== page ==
Pegasus scandal: "We ask the European Commission for a thorough investigation"

The Pegasus scandal found its way onto the European Parliament's agenda.


Text by: Carlotta Morteo Follow

3 min

The Pegasus scandal, named after the spyware that made it possible to monitor journalists, lawyers, activists and politicians in several European states via their mobile phones, was on the agenda of the European Union this week. European Parliament.

Interview with Raphaël Glucksmann, MEP, President of the Special Commission on Foreign Interference. 


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RFI: Why did you want to put the Pegasus affair up for debate in the European Parliament? 

Raphaël Glucksmann:

Our role as parliamentarians is to defend the rights and freedoms of European citizens. Since foreign states or European states can, thanks to software, enter your phone and control all of your private or public conversations without your knowledge, these rights and freedoms are violated. 

We also know that several European states have benefited from the

Pegasus spyware

sold by the Israeli company NSO.

And not just Hungary

, as the Forbidden Stories consortium of journalists revealed.

NSO said at least 30% of its customers are in Europe.

We ask the Commission for a thorough investigation.

How many European countries use it?

How many European citizens are monitored by their own countries? 

The Commission has missed out on this extremely important moment because of certain Member States who do not want to talk about the Pegasus scandal.

States that use the software without saying so in particular.

We have suspicions about Germany and Spain in particular. 

As a result, there is total inertia and silence on all floors.

Morocco is spying on the French president


Nothing moves.

Foreign states are spying on hundreds of European citizens?

Nothing moves.

European states spy on European journalists and political opponents?

Nothing moves.

It was even difficult to get this debate to pass in the Hemicycle elsewhere. 

What do you propose as measures?

You can use spyware to fight terrorism, but it must be regulated by law. Today, we have no form of control. However, the protection of personal data and confidentiality are enshrined in European law. We are working on extremely precise recommendations to fight against the use without rules and without transparency of this type of software.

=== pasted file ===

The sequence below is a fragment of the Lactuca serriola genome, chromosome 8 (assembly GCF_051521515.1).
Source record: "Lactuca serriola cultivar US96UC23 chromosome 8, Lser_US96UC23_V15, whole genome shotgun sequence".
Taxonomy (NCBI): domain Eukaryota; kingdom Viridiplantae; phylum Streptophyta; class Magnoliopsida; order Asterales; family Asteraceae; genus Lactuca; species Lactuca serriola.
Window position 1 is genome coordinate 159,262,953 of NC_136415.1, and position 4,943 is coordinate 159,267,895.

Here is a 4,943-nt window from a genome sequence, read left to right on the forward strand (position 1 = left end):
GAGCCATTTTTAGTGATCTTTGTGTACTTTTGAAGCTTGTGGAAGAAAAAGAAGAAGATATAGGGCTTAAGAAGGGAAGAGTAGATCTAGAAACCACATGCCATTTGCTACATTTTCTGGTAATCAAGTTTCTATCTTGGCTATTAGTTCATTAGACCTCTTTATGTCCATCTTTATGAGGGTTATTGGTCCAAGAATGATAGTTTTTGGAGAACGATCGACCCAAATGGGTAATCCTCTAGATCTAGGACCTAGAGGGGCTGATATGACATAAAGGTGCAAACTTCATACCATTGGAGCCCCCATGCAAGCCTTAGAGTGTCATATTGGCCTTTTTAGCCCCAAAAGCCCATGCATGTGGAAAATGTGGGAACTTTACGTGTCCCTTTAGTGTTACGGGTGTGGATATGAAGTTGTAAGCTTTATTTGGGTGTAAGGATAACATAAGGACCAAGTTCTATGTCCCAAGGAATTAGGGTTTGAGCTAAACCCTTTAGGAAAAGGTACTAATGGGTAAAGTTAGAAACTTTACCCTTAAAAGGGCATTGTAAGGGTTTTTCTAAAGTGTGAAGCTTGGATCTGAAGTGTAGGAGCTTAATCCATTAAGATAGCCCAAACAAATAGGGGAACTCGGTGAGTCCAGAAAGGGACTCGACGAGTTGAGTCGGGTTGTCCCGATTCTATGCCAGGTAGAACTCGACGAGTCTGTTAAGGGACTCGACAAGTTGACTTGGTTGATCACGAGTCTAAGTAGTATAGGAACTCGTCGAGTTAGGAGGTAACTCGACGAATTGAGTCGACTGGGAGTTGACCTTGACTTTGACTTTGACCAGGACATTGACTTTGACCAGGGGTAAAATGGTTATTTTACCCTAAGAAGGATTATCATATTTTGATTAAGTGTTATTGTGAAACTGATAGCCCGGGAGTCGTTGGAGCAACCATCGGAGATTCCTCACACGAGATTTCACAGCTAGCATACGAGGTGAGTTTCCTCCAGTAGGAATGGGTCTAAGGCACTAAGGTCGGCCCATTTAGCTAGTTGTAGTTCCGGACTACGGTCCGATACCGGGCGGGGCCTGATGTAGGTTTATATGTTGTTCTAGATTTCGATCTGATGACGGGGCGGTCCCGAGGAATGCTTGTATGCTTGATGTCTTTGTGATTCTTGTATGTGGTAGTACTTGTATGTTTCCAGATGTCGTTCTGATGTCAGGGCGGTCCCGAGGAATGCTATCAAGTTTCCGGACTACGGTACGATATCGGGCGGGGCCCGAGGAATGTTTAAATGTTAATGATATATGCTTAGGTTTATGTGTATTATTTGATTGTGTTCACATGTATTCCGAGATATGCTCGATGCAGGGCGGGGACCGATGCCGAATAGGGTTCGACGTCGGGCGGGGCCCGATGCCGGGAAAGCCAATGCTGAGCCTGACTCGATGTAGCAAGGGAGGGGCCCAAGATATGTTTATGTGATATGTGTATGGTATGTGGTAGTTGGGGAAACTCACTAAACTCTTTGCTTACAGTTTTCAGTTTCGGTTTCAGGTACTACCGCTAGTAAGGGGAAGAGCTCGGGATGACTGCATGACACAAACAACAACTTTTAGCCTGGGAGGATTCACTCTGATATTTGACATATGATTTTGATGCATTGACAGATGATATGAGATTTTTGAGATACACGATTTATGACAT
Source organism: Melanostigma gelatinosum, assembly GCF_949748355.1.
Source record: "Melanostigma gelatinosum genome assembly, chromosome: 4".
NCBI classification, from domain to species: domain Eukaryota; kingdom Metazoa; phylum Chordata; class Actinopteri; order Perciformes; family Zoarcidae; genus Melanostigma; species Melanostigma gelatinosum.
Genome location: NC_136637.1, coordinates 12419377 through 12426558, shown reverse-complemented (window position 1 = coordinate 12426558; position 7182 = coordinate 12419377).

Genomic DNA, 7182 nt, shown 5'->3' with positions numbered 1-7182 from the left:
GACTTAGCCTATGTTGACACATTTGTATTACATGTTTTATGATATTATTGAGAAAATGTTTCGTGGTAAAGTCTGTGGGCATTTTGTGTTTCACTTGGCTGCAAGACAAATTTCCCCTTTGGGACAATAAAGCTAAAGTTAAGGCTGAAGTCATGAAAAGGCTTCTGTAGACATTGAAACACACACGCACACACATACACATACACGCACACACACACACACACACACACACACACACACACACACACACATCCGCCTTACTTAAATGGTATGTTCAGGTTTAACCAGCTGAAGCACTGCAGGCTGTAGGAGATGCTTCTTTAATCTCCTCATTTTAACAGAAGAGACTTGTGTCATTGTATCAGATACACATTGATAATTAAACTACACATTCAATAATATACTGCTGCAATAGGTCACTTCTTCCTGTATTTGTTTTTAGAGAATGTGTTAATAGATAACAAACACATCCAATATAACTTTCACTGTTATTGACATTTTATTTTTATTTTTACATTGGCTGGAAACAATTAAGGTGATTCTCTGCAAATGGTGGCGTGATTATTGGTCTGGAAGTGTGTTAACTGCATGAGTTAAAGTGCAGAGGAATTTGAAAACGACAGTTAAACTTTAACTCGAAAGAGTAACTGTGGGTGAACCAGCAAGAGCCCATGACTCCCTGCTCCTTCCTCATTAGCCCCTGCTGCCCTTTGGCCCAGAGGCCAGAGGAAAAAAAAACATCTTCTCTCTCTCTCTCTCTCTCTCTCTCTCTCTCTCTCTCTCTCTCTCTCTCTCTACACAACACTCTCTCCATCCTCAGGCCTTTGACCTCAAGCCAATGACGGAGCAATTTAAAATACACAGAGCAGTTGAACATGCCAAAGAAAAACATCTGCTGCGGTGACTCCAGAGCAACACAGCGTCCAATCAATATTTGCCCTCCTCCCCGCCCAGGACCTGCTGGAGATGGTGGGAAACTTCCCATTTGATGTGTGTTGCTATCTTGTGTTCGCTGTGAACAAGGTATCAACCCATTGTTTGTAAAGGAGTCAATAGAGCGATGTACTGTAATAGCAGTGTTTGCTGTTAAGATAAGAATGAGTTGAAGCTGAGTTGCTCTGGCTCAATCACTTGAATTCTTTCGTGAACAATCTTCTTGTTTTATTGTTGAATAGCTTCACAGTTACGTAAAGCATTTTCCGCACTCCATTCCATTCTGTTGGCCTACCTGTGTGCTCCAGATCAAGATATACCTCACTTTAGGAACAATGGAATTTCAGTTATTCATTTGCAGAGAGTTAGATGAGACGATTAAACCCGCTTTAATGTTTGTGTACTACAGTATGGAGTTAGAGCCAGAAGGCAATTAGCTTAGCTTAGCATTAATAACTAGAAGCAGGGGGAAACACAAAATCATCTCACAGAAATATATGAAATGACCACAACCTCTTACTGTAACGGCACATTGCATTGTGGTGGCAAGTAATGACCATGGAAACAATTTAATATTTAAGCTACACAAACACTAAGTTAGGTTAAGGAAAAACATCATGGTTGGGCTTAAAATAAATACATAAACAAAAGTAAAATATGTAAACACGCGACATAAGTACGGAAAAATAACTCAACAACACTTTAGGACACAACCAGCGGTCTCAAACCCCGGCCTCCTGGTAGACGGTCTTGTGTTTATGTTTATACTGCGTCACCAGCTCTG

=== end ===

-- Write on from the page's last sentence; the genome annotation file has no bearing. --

Also, we know that the Pegasus software has excluded American telephone numbers from its operation, under pressure from the United States government.

How is it that in Europe it is "open bar"?

We know that the NSO company has European investors who indirectly finance spying on European citizens.

Are they going to be held to account?

European leaders have never addressed these issues and do not exert any pressure on anyone.

They therefore leave European citizens defenseless.

The strengthening of cybersecurity was however mentioned by the President of the Commission Ursula von der Leyen during her speech on the State of the Union.

She even made it a priority. 

In reality, we are very weak. Including our institution, Parliament. We have no security culture and the cyber defense budget is ridiculously low. But there is an awareness lately, linked to outside interference.

This summer, three days after the revelation of the Pegasus scandal, there was the APT31 scandal: a massive cyberattack directly orchestrated by the Chinese government against French interests. Remember also that

the European Medicines Agency was attacked

in the midst of a pandemic, that hospitals and universities were also hacked this year. When the Belgian Parliament is attacked because it is preparing a session and a resolution on the Uighurs that the Chinese government does not like, we can see that it is the very functioning of our societies and our States that is shaken! 

This threat must be taken seriously.

These are acts of hybrid warfare.

We must respond to them by building much stronger defenses and punishing the perpetrators of these acts.

It is also a question of sovereignty. 


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